In addition to helping developers create more accessible software, WebStorm contains features to help developers who have accessible needs to write software more easily. In Settings/Preferences, under Appearance and Editor, you can customize the themes and visual aspects of WebStorm, such as the high contrast theme and font settings.

WebStorm offers a high-contrast theme for the visually impaired

You can find more accessibility settings such as color adjustments for protanopia and deuteranopia under Settings/Preferences – Appearance. Additionally, you can set up a screen reader for use with WebStorm by following the instructions in our documentation. Everything you need for accessibility in WebStorm can be found in Settings/PreferencesEditorInspection: HTML – Accessibility.

Resources and more information on accessible web development

Accessibility is an important aspect of web development, so you’ll want to have as many tools at your disposal as possible. Here are a few of our recommendations:

  • Google Developers | Accessibility has tools and information about developing accessible websites.
  • WebAIM (Center for Persons with Disabilities) is the go-to location for all things accessibility. Here you’ll find checklists, articles, guidelines, tools, and resources to assist in your development efforts.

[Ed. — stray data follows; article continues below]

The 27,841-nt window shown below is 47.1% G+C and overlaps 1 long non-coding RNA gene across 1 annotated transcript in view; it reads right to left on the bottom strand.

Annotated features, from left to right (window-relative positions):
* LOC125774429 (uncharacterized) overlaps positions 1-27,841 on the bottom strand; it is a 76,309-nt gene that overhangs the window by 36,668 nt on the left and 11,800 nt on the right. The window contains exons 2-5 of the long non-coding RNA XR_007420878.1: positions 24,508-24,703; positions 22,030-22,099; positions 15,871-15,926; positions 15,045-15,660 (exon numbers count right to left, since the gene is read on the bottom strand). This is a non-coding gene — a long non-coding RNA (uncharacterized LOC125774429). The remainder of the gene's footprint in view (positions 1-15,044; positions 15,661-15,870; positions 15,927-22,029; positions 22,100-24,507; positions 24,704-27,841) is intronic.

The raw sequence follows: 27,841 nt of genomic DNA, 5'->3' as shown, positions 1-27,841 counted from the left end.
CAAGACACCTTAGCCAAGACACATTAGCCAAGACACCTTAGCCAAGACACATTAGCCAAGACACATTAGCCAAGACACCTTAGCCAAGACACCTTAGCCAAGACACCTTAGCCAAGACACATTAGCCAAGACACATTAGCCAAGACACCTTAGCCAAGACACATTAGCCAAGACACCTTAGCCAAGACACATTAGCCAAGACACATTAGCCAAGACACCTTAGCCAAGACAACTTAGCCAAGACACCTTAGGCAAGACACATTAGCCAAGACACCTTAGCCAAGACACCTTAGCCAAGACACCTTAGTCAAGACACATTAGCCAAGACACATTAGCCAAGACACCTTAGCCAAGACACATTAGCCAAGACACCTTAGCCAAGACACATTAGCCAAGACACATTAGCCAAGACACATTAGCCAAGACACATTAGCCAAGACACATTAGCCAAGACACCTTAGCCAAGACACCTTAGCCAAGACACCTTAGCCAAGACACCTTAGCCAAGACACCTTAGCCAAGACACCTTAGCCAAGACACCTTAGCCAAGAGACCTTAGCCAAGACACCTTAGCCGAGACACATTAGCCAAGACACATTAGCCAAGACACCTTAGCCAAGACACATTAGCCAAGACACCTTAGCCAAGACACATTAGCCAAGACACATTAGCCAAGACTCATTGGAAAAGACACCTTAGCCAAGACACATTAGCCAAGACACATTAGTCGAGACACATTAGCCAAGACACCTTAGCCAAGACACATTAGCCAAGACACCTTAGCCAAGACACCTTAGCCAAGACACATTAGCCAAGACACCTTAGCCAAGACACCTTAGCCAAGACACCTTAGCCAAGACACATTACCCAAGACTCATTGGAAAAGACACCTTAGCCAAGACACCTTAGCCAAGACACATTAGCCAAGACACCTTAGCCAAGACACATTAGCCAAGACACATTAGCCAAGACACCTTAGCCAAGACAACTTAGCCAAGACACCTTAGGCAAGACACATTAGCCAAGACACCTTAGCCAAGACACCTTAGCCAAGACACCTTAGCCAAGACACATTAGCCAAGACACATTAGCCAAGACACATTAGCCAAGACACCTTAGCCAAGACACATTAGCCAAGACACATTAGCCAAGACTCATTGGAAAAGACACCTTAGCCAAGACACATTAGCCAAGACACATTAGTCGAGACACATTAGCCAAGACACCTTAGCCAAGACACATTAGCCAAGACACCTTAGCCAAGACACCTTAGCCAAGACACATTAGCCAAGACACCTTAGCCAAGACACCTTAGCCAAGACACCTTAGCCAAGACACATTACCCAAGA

• WCAG (Web Content Accessibility Guidelines) are guidelines from the W3C recommendations on how to make web applications more accessible.

This article has outlined just a few minor tips for developing with accessibility in mind. Keep an eye out for more information from us about accessible development in the future such as working with HTML forms, and ARIA attributes, as well as accessibility and JavaScript.

About Rachel Appel

Rachel Appel is a Developer Advocate at JetBrains focusing on JavaScript, TypeScript, and web technologies.
This entry was posted in Cool Feature, Tutorials and tagged , , , . Bookmark the permalink.

Leave a Reply

Your email address will not be published. Required fields are marked *